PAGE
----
Treating cancer is difficult – and time is not on the patient’s side. In a new project, the patient’s own tumour tissue is used to identify personalised methods for striking back against cancer.
“Today, it is generally only the cancer cells themselves that are studied, not the environment in which they exist,” says Yalda Bogestål, project manager at RISE.
According to the World Health Organization (WHO), cancer is responsible for one in six deaths. In 2015, 8.8 million people died as a result of various cancers. Identifying effective cancer medication and more precise diagnostics is a matter of global importance.
RISE is currently leading a new project with 12 partners to improve cancer diagnostics and drug development. The project is intended to take a unique method developed by two researchers at Sahlgrenska Academy onwards to clinical trials and industrial application.
“I would like to say that this is exactly the kind of thing we are good at; being there from concept through innovation and on to realising industrial applications that benefit patients,” says Yalda Bogestål.
“The competences of all of the partners play a major role in the project, with each contributing their varied expertise.”
Method for more accurate diagnoses and prognoses
The method is founded on an understanding of the building blocks of tumours. When a surgeon removes a tumour from a patient, a piece of the tumour is taken and cleaned of cells, leaving a structure of connective tissue known as a scaffold. Standardised cancer cells are then added to this scaffold, making it possible to measure the effect that the patient’s particular scaffold has on the cells. This allows doctors to make more accurate diagnoses and prognoses.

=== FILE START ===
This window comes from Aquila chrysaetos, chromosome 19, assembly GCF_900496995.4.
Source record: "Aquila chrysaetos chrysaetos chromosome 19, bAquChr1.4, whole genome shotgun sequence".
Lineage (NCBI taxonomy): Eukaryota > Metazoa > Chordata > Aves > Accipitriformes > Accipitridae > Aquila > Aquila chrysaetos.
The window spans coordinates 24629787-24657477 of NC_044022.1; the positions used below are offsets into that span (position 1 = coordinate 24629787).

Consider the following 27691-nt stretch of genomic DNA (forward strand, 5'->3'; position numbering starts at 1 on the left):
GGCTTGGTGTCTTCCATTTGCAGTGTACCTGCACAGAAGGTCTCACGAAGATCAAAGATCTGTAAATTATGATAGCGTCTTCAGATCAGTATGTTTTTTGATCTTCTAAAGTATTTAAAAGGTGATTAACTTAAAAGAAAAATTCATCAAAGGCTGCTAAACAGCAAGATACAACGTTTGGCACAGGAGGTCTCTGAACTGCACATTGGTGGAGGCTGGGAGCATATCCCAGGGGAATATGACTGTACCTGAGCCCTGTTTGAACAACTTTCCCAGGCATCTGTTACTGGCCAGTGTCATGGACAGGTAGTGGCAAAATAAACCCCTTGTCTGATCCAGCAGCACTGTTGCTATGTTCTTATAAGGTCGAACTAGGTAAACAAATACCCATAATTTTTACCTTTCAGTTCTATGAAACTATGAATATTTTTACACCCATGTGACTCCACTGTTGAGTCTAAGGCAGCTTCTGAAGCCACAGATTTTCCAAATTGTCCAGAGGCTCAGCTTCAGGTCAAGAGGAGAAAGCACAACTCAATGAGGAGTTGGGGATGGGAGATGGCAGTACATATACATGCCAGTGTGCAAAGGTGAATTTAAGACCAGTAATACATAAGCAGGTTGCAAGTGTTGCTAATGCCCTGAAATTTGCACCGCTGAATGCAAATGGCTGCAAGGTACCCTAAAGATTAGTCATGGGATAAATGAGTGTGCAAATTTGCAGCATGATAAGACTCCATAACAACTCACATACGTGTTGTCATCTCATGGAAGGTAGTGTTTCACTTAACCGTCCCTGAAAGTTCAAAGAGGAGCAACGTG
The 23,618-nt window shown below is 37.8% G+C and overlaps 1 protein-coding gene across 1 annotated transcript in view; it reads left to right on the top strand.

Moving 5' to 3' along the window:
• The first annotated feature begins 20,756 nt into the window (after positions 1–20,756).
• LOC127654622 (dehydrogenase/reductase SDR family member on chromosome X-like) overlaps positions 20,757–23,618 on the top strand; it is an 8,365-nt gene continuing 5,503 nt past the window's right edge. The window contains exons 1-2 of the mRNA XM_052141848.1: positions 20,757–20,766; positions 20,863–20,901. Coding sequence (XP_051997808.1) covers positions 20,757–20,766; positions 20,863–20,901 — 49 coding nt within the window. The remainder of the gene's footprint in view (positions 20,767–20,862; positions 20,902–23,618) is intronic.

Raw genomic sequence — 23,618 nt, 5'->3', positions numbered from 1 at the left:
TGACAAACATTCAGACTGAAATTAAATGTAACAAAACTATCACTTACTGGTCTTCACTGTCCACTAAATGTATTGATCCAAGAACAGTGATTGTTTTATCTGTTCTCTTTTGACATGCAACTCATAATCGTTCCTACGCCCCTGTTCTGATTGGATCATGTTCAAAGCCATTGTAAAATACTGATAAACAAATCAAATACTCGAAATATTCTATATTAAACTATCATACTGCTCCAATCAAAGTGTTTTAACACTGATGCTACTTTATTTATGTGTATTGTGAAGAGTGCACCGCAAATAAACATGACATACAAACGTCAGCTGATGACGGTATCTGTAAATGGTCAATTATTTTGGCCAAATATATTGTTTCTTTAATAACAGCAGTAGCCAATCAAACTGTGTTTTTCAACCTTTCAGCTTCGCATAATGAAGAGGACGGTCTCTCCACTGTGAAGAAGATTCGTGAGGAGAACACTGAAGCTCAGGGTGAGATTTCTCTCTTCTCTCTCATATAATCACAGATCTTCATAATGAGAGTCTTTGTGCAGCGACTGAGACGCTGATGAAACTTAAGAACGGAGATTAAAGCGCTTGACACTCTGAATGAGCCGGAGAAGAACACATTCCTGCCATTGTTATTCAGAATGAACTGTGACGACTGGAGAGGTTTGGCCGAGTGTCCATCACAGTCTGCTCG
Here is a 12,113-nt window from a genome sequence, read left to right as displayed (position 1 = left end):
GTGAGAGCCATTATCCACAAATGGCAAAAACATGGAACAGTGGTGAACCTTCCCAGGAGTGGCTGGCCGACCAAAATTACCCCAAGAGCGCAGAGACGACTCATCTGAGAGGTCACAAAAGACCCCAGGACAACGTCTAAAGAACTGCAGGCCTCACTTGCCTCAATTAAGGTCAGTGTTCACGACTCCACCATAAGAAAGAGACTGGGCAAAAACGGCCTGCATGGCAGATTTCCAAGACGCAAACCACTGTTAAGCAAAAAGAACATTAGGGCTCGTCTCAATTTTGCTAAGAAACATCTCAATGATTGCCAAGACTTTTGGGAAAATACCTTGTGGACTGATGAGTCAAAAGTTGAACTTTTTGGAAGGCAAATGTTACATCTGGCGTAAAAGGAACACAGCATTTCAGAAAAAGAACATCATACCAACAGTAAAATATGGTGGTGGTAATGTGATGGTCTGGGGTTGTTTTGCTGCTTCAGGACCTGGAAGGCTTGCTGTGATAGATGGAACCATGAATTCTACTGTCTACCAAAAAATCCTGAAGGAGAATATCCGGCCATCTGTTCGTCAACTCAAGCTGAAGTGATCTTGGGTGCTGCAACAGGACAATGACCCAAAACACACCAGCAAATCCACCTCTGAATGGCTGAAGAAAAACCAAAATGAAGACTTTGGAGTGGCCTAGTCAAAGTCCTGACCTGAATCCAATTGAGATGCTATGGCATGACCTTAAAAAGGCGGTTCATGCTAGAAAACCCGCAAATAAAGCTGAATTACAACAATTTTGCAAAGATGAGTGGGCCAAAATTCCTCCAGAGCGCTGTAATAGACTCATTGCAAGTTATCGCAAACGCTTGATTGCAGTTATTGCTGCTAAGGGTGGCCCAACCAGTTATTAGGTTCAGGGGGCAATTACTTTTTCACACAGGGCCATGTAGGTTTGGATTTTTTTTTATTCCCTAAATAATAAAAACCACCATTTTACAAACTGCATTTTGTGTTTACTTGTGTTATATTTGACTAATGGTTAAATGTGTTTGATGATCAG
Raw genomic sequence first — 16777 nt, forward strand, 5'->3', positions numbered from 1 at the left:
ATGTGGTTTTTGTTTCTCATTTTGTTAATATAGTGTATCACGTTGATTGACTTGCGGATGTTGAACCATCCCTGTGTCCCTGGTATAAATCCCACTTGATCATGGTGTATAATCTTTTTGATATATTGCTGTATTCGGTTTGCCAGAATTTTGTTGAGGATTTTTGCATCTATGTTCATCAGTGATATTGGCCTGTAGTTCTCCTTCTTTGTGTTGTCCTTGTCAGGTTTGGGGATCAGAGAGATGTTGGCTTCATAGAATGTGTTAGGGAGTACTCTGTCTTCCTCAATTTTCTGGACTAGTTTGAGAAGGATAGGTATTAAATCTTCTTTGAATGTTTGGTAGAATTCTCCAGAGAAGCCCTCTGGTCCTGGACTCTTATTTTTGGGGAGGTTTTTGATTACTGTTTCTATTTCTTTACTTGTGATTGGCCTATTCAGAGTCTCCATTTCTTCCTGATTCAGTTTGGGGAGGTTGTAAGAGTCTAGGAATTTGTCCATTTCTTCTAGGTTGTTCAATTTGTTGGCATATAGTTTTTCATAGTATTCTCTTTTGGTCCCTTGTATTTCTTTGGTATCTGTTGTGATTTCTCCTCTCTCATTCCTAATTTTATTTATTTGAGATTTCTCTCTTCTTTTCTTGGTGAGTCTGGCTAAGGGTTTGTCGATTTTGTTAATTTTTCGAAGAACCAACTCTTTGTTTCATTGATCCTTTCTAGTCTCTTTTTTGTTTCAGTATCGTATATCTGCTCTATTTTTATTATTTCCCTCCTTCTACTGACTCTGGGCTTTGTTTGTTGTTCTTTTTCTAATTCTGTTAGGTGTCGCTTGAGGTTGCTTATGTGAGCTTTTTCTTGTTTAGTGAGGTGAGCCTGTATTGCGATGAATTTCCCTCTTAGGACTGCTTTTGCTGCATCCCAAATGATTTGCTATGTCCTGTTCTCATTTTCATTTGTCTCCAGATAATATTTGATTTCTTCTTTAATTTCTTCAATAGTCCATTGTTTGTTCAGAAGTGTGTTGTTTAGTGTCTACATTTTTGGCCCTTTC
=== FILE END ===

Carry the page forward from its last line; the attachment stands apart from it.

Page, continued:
“Associate Professor Anders Ståhlberg and Professor Göran Landberg of the University of Gothenburg have demonstrated the importance of scaffolding to tumour behaviour. The method is applicable to solid tumours. We have begun to look at breast cancer as a model indication,” says Yalda Bogestål.
Better reflection of reality
When cancer drugs are tested in the laboratory, the starting point is usually cell cultures in petri dishes. This provides a very artificial, a two-dimensional environment. Substances that demonstrate the desired effect are then further evaluated in animals before being finally cleared for human clinical trials. Unfortunately, these early test are not sufficiently predictive and only somewhere between 5 and 10% of substances successfully make their way along the full length of the chain.
“By using 3Dprinted scaffolds that mimic the patient’s tumour better than cell cultures, we are developing a method to test possible anticancer drugs on an industrial scale. This provides screening that is a much better reflection of reality and therefore provides better results,” explains Joakim Håkansson, project manager at RISE.